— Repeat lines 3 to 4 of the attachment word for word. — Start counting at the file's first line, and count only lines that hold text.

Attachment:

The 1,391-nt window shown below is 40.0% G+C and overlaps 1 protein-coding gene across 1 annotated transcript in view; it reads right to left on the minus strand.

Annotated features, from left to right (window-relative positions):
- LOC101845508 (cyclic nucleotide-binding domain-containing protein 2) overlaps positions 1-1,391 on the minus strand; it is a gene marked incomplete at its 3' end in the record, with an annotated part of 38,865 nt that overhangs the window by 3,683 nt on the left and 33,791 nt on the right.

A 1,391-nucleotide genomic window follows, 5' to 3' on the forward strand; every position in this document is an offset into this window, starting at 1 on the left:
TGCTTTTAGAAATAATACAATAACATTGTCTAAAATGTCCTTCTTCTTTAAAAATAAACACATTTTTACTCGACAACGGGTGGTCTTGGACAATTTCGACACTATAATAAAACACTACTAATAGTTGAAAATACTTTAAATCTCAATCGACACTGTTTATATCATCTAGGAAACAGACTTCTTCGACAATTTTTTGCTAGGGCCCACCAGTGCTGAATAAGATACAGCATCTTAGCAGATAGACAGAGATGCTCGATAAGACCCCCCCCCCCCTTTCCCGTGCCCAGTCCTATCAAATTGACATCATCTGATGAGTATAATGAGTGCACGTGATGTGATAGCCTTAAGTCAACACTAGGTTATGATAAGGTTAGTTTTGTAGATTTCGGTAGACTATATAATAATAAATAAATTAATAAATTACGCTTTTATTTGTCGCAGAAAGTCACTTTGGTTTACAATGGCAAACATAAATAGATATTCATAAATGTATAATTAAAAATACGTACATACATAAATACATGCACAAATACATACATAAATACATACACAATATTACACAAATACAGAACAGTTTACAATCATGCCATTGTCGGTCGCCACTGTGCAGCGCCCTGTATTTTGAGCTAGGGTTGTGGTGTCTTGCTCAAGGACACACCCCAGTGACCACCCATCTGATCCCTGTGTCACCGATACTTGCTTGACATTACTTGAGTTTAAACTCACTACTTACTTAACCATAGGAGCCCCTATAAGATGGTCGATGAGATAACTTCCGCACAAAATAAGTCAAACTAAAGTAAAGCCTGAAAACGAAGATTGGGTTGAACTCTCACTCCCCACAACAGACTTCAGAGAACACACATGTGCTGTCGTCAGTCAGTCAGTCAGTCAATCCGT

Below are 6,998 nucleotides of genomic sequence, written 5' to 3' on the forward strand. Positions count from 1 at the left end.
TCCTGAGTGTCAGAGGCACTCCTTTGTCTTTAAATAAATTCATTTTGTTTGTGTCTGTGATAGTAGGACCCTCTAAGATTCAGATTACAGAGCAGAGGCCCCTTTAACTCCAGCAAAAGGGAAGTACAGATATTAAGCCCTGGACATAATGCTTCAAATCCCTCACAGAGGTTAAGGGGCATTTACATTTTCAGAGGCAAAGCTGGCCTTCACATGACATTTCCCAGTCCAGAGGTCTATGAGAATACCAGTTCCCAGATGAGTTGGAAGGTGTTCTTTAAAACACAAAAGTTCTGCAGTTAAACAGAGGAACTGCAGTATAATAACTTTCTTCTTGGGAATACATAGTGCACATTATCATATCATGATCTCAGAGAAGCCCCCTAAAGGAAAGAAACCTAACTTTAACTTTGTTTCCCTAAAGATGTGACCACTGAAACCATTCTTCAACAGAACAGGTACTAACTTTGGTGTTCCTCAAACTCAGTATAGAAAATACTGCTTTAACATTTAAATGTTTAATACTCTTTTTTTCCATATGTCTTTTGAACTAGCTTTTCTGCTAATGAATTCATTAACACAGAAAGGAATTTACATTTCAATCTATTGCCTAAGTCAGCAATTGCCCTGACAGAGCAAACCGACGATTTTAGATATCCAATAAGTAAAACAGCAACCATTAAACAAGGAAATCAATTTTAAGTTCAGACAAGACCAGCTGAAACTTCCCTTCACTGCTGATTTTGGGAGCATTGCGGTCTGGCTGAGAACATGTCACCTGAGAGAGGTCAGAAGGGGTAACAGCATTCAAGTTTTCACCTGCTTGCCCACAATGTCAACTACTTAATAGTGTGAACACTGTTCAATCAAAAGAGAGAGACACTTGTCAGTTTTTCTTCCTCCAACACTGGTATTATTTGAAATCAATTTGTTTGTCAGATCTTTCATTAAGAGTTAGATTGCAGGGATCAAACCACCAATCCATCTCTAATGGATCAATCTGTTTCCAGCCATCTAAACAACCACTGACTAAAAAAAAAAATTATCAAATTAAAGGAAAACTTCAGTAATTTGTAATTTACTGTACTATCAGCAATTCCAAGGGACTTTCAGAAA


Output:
- LOC101845508 (cyclic nucleotide-binding domain-containing protein 2) overlaps positions 1-1,391 on the minus strand; it is a gene marked incomplete at its 3' end in the record, with an annotated part of 38,865 nt that overhangs the window by 3,683 nt on the left and 33,791 nt on the right.

A 1,391-nucleotide genomic window follows, 5' to 3' on the forward strand; every position in this document is an offset into this window, starting at 1 on the left: